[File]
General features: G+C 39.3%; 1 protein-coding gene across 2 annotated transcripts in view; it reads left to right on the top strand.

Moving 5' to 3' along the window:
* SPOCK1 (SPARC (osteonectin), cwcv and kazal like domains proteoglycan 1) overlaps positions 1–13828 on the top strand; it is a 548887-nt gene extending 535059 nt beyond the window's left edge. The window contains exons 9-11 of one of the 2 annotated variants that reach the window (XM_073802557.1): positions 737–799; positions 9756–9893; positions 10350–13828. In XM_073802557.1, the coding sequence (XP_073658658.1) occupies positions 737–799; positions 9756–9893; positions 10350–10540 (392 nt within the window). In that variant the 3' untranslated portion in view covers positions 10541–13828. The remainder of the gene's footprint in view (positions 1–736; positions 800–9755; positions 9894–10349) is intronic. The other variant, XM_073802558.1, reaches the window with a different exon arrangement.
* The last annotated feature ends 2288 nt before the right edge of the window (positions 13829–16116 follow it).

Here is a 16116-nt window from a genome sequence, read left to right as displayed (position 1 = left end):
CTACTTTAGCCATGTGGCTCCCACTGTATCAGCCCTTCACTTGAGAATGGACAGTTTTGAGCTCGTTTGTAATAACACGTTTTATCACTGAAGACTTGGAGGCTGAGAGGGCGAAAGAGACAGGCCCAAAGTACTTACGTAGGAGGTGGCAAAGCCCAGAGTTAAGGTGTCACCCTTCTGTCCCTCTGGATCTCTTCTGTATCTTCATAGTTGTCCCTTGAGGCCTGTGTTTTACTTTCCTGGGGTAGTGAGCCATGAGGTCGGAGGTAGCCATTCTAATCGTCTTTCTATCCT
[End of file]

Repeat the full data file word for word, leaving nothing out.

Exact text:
General features: G+C 39.3%; 1 protein-coding gene across 2 annotated transcripts in view; it reads left to right on the top strand.

Moving 5' to 3' along the window:
* SPOCK1 (SPARC (osteonectin), cwcv and kazal like domains proteoglycan 1) overlaps positions 1–13828 on the top strand; it is a 548887-nt gene extending 535059 nt beyond the window's left edge. The window contains exons 9-11 of one of the 2 annotated variants that reach the window (XM_073802557.1): positions 737–799; positions 9756–9893; positions 10350–13828. In XM_073802557.1, the coding sequence (XP_073658658.1) occupies positions 737–799; positions 9756–9893; positions 10350–10540 (392 nt within the window). In that variant the 3' untranslated portion in view covers positions 10541–13828. The remainder of the gene's footprint in view (positions 1–736; positions 800–9755; positions 9894–10349) is intronic. The other variant, XM_073802558.1, reaches the window with a different exon arrangement.
* The last annotated feature ends 2288 nt before the right edge of the window (positions 13829–16116 follow it).

Here is a 16116-nt window from a genome sequence, read left to right as displayed (position 1 = left end):
CTACTTTAGCCATGTGGCTCCCACTGTATCAGCCCTTCACTTGAGAATGGACAGTTTTGAGCTCGTTTGTAATAACACGTTTTATCACTGAAGACTTGGAGGCTGAGAGGGCGAAAGAGACAGGCCCAAAGTACTTACGTAGGAGGTGGCAAAGCCCAGAGTTAAGGTGTCACCCTTCTGTCCCTCTGGATCTCTTCTGTATCTTCATAGTTGTCCCTTGAGGCCTGTGTTTTACTTTCCTGGGGTAGTGAGCCATGAGGTCGGAGGTAGCCATTCTAATCGTCTTTCTATCCT